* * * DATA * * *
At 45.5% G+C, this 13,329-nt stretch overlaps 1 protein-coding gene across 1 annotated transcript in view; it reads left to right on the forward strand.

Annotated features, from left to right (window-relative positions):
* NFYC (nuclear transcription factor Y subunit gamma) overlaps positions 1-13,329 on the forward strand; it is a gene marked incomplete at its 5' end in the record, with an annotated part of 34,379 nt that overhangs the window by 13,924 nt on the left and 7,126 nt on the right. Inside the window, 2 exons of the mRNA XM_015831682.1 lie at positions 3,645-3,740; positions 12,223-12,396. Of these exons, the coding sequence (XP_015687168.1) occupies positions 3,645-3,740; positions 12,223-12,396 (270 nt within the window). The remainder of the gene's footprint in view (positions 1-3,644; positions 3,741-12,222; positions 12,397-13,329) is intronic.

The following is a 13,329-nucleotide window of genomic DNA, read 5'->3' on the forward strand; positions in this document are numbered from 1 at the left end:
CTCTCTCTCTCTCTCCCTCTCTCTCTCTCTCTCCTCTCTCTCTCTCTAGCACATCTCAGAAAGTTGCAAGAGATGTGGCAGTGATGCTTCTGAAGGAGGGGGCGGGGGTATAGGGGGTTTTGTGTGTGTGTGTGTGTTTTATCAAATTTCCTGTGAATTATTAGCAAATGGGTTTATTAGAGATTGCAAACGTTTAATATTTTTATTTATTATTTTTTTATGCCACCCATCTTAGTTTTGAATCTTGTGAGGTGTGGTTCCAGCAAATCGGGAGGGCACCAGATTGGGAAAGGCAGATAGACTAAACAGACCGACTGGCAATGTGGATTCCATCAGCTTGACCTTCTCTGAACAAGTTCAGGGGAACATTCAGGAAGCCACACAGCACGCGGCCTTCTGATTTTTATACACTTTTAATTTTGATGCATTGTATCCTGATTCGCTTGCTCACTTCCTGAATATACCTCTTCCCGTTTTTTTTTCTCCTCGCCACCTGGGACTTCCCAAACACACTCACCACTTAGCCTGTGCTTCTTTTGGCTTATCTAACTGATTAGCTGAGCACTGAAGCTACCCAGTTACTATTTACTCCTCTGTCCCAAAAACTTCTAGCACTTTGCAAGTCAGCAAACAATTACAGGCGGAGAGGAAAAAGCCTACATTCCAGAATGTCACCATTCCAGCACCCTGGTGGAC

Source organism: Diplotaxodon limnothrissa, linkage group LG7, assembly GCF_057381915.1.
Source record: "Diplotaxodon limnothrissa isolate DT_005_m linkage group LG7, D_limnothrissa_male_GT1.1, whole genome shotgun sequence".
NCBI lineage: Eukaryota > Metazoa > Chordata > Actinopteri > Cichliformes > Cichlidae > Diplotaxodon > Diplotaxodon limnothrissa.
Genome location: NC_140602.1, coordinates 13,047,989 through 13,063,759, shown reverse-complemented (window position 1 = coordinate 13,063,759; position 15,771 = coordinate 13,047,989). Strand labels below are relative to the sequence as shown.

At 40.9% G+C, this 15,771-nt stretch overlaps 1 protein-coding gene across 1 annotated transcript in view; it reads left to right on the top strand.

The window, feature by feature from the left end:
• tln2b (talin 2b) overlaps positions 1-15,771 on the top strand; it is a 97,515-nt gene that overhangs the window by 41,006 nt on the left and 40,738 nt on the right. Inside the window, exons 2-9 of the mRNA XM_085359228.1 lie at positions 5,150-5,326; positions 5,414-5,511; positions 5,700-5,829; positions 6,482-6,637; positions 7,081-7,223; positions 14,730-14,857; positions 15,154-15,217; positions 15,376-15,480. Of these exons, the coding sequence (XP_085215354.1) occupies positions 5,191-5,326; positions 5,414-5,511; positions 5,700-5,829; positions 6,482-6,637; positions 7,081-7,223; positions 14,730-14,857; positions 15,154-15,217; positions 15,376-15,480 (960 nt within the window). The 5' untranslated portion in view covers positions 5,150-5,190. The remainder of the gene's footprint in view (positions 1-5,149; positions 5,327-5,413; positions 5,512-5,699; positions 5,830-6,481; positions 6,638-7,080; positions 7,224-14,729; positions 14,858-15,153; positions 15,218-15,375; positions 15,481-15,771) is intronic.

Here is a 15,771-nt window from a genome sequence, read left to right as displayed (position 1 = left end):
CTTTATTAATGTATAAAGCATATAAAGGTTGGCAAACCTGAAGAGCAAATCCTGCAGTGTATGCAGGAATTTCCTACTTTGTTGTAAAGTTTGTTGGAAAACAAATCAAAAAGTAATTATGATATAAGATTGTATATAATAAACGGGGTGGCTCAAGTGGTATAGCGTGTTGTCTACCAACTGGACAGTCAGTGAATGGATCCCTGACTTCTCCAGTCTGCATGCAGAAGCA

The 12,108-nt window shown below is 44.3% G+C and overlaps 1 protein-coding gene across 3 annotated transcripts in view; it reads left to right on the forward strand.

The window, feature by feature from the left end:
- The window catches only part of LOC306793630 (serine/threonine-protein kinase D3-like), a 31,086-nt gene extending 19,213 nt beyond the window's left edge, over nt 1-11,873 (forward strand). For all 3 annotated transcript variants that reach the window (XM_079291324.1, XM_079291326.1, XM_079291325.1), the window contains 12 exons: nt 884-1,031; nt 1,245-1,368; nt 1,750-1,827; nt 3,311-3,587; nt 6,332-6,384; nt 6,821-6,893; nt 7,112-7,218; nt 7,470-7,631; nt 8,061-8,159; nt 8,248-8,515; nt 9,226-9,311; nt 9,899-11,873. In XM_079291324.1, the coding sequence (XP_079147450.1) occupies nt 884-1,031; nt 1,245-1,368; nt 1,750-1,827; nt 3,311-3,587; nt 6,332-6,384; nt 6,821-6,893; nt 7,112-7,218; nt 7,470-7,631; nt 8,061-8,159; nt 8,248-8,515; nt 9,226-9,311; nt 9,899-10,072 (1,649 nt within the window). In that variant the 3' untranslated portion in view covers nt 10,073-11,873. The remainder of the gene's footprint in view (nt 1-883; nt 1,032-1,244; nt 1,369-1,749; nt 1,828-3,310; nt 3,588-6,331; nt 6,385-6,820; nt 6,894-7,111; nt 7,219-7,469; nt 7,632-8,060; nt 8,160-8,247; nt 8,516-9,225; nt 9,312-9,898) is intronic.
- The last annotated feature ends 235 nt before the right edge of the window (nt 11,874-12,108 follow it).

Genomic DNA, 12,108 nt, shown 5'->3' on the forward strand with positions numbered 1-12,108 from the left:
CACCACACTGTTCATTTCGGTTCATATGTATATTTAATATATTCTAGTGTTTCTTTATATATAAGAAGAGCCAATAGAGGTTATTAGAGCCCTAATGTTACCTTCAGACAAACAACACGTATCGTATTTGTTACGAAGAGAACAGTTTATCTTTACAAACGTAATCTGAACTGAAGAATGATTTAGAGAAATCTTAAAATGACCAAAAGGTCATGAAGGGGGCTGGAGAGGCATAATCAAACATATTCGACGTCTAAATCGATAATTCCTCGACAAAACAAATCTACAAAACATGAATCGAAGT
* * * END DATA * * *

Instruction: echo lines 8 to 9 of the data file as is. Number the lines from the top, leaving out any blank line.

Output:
NCBI lineage: Eukaryota > Metazoa > Chordata > Actinopteri > Cichliformes > Cichlidae > Diplotaxodon > Diplotaxodon limnothrissa.
Genome location: NC_140602.1, coordinates 13,047,989 through 13,063,759, shown reverse-complemented (window position 1 = coordinate 13,063,759; position 15,771 = coordinate 13,047,989). Strand labels below are relative to the sequence as shown.